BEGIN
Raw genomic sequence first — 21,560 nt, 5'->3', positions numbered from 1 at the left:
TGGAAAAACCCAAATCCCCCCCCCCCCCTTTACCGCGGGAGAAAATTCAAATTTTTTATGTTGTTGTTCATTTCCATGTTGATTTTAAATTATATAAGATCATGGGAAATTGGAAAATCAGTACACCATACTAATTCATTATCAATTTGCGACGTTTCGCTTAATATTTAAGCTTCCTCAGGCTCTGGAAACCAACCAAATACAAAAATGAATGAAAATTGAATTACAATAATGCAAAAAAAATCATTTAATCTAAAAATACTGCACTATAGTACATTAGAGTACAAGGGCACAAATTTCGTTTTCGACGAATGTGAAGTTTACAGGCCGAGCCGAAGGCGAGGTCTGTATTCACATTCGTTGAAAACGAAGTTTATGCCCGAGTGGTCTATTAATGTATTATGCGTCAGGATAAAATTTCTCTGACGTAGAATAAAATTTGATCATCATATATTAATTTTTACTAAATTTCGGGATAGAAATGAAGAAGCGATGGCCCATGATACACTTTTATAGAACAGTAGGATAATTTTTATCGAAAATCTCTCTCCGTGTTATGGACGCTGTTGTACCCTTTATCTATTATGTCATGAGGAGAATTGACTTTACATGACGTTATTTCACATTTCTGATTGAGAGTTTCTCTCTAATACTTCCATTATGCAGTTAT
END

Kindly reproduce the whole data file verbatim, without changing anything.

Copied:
Raw genomic sequence first — 21,560 nt, 5'->3', positions numbered from 1 at the left:
TGGAAAAACCCAAATCCCCCCCCCCCCCTTTACCGCGGGAGAAAATTCAAATTTTTTATGTTGTTGTTCATTTCCATGTTGATTTTAAATTATATAAGATCATGGGAAATTGGAAAATCAGTACACCATACTAATTCATTATCAATTTGCGACGTTTCGCTTAATATTTAAGCTTCCTCAGGCTCTGGAAACCAACCAAATACAAAAATGAATGAAAATTGAATTACAATAATGCAAAAAAAATCATTTAATCTAAAAATACTGCACTATAGTACATTAGAGTACAAGGGCACAAATTTCGTTTTCGACGAATGTGAAGTTTACAGGCCGAGCCGAAGGCGAGGTCTGTATTCACATTCGTTGAAAACGAAGTTTATGCCCGAGTGGTCTATTAATGTATTATGCGTCAGGATAAAATTTCTCTGACGTAGAATAAAATTTGATCATCATATATTAATTTTTACTAAATTTCGGGATAGAAATGAAGAAGCGATGGCCCATGATACACTTTTATAGAACAGTAGGATAATTTTTATCGAAAATCTCTCTCCGTGTTATGGACGCTGTTGTACCCTTTATCTATTATGTCATGAGGAGAATTGACTTTACATGACGTTATTTCACATTTCTGATTGAGAGTTTCTCTCTAATACTTCCATTATGCAGTTAT